Monday, October 7, 2013

10/7/13 Report - Karen, Dug Melted Metals & Current Beach Detecting Conditions.

Written by the TreasureGuide for the exclusive use of

Melted Spash of Lead.
 Sometimes you'll dig up metals that appear to have been melted.  Some ship wrecks were burned intentionally and some accidentally.  One of my readers mentioned that recently.  That could be the source of some melted metals that are found on the beach.

Sometimes items, like spikes or nails were burned when camp fires were made by survivors.

I've read that iron spikes that have been burned in a camp fire do not seem to corrode as much and seem to remain in better condition on a beach than those that weren't.  That wasn't a scientific observation, but could be true, I suppose.  There are probably other factors involved.

In any case, knowing something about materials and how they look after being burned can be helpful when you find a item in the field that looks like it might have been burned.  Knowing what to look for can sometimes help you narrow down the source.

Melted Lump of Lead.

There is a good possibility that you have dug melted lead before.  Here are two examples of melted lead found on a beach.

Lead melts at a much lower temperature than many other metals - 621 degrees Fahrenheit.  Silver has to be almost three times as hot to melt.

That fact that lead melts so easily makes it especially convenient for manufacturing musket balls and other items.

Below is a list of some common metals and their melting points.

Bottom of the Above Lump.
Copper 1981 degrees Fahrenheit
Pure Gold 1945 degrees
Iron 2802 degrees
Lead 621 degrees
Nickel 2651
Platinum 3224
Pure silver 1761
Sterling silver 1640
Silver coin 1615

I have seen numbers that vary considerably from the above.  These numbers are from KITCO so they should be pretty good.

Here is the link to the KITCO list of metals and their melting points.

I read where one person said their camp fire was hot enough to melt aluminum - around 1150 degrees.  I've also read that a bonfire can get up to 2200 degrees.

That means that a small camp fire might melt lead but not silver or gold and certainly not iron.

A hotter fire, however, might melt copper, gold, or silver.  Silver having the lower melting point of those three.

The low melting point of lead made it convenient for making musket balls and other items.  Its malleable nature also made it useful for making items or repairs.

When I was a child I received a set that included an electric heater and molds that was for making lead soldiers.  Could you imagine that today?  Giving a child something that would get that hot, and poisonous lead!  Couldn't happen today, but I wish I still had it.  I really enjoyed it and would love to have it today.

Hmmmm.  I just found you can get Hot Pot II for melting lead from Pro Bass Shops.  Nice!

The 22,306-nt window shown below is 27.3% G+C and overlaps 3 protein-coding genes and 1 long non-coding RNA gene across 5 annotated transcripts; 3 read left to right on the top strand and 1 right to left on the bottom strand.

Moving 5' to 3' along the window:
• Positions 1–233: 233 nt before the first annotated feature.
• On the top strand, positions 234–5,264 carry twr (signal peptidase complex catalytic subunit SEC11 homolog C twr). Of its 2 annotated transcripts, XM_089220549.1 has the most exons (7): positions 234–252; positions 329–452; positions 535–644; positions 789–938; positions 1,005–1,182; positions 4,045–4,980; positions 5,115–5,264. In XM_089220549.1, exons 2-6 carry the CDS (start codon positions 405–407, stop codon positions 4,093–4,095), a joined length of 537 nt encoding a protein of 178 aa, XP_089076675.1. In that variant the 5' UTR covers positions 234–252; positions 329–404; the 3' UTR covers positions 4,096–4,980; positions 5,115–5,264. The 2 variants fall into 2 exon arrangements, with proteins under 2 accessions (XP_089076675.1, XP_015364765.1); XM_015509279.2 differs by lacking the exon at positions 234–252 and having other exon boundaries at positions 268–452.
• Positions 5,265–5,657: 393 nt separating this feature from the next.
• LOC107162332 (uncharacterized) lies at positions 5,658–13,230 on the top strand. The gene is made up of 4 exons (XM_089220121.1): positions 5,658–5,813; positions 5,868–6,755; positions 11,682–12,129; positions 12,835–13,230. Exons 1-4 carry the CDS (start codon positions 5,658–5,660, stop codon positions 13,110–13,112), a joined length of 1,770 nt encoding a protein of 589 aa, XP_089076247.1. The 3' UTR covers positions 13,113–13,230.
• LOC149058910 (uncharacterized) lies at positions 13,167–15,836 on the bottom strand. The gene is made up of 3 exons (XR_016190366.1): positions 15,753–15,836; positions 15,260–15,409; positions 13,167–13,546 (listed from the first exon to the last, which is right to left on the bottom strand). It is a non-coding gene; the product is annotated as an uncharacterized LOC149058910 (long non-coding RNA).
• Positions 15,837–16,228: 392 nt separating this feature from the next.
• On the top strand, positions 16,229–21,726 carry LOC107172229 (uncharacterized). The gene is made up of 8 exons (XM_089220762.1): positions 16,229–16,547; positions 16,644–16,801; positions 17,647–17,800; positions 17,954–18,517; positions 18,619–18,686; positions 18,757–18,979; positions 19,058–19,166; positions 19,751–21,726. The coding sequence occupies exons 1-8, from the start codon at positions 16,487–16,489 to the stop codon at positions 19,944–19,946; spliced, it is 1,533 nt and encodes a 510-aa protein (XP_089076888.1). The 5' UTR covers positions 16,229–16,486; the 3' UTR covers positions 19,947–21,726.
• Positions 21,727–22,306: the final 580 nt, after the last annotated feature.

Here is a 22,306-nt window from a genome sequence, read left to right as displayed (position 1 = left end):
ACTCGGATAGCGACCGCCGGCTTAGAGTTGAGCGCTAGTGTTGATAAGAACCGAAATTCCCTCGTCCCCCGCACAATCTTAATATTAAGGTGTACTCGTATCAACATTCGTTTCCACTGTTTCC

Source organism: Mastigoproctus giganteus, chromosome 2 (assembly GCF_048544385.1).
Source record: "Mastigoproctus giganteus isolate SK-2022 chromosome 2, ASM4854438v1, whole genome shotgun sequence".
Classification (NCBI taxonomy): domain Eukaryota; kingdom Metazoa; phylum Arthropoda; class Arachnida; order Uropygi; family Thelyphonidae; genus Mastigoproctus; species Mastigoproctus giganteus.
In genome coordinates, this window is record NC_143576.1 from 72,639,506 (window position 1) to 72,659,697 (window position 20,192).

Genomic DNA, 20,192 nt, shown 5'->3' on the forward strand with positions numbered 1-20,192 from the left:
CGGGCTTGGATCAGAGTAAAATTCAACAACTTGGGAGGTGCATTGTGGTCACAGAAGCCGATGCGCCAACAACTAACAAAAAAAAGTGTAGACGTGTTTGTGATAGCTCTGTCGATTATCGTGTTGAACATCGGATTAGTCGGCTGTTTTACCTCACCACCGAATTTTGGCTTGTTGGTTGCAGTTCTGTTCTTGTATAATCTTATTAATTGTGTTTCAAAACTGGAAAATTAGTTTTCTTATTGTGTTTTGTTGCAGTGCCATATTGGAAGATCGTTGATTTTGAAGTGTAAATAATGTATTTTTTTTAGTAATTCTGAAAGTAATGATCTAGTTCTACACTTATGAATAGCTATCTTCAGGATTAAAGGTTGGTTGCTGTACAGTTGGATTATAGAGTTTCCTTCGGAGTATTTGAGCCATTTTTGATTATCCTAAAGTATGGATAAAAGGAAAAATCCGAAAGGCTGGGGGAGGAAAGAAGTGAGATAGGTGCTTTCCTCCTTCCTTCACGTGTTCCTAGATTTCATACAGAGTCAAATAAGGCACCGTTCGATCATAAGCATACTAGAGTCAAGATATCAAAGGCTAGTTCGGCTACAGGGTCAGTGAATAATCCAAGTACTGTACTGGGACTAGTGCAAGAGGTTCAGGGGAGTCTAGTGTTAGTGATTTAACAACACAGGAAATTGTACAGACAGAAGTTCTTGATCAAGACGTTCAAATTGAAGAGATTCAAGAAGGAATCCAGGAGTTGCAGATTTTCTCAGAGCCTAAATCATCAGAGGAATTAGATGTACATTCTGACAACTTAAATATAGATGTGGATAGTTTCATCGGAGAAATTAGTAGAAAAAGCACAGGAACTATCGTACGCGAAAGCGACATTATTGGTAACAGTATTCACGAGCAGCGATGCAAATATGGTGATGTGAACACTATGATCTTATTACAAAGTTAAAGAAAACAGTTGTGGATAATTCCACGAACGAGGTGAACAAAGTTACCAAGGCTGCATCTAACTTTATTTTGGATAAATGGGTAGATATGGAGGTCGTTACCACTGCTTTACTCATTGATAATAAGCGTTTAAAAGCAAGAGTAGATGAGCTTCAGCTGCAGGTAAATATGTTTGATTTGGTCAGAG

I also see you can buy melted lead from Civil War and Revolutionary War campsites on eBay.

Old oxidized melted silver looks similar to melted lead.  I'll try to make some photos of melted silver.

Of course you can tell the difference using an acid test.  In fact with some experience you won't even need the acid.

Take some lead and rub it on the back of a ceramic tile.  It will leave a mark.

Also take silver and rub it on the back of a ceramic tile.  If you try enough examples you can probably eventually learn to tell the difference between the two metals mostly from the rubbing. You can also tell by the feel and screech that lead makes as it is rubbed.  Silver doesn't make the same kind of sound.

Lead will scratch differently also if it has a crust like the bottom example above.  You'll have to get through the surface crust.

In either case you have to rub down to get below any surface crust.

Don't assume though that a melted bit of metal has no value.  It could be silver or another precious metal.  And depending upon where it came from, it could point you to other things.

You might remember that back some time ago, I think it was 5/25 of this year, that my post showed a gold medallion that was partly melted.

And you've undoubtedly come across melted glass burnt trash piles or whatever.  Glass melts at over 200 degrees Fahrenheit, depending upon the composition and thickness.

If you come across melted metals, inspect what appears to be the bottom.  You might be able to tell what it was on when it was melted by the bottom of the blob.  Look for imprints.  It might show the imprint of the grains if it was burned on the beach.

In the case of the second example above, the bottom is flat.  It appears the lead was melted while it sat on something flat.

Most of us on the Treasure Coast have seen those melted titanium bits on the Florida beaches resulting from the space shuttle explosion, which produced some very high temperatures.

Yesterday I incorrectly said that Honeymoon Island State Park was in the Panhandle near Destin.  That is incorrect.  I received the correction by email.  It is down on the West Coast of Florida.

Karen has pretty much fallen apart.  There is a new system coming off of Africa.

Yesterday the surf was calm as predicted.  The sand bar at the beaches I saw was anywhere from about 20 yards out in the water at some locations to right at the beach in others.

There was a lot of sea weed that washed up recently.

I didn't see anything encouraging for old finds.   There were a lot of beach goers and boaters though.  There should be some new recent drops.

Happy hunting.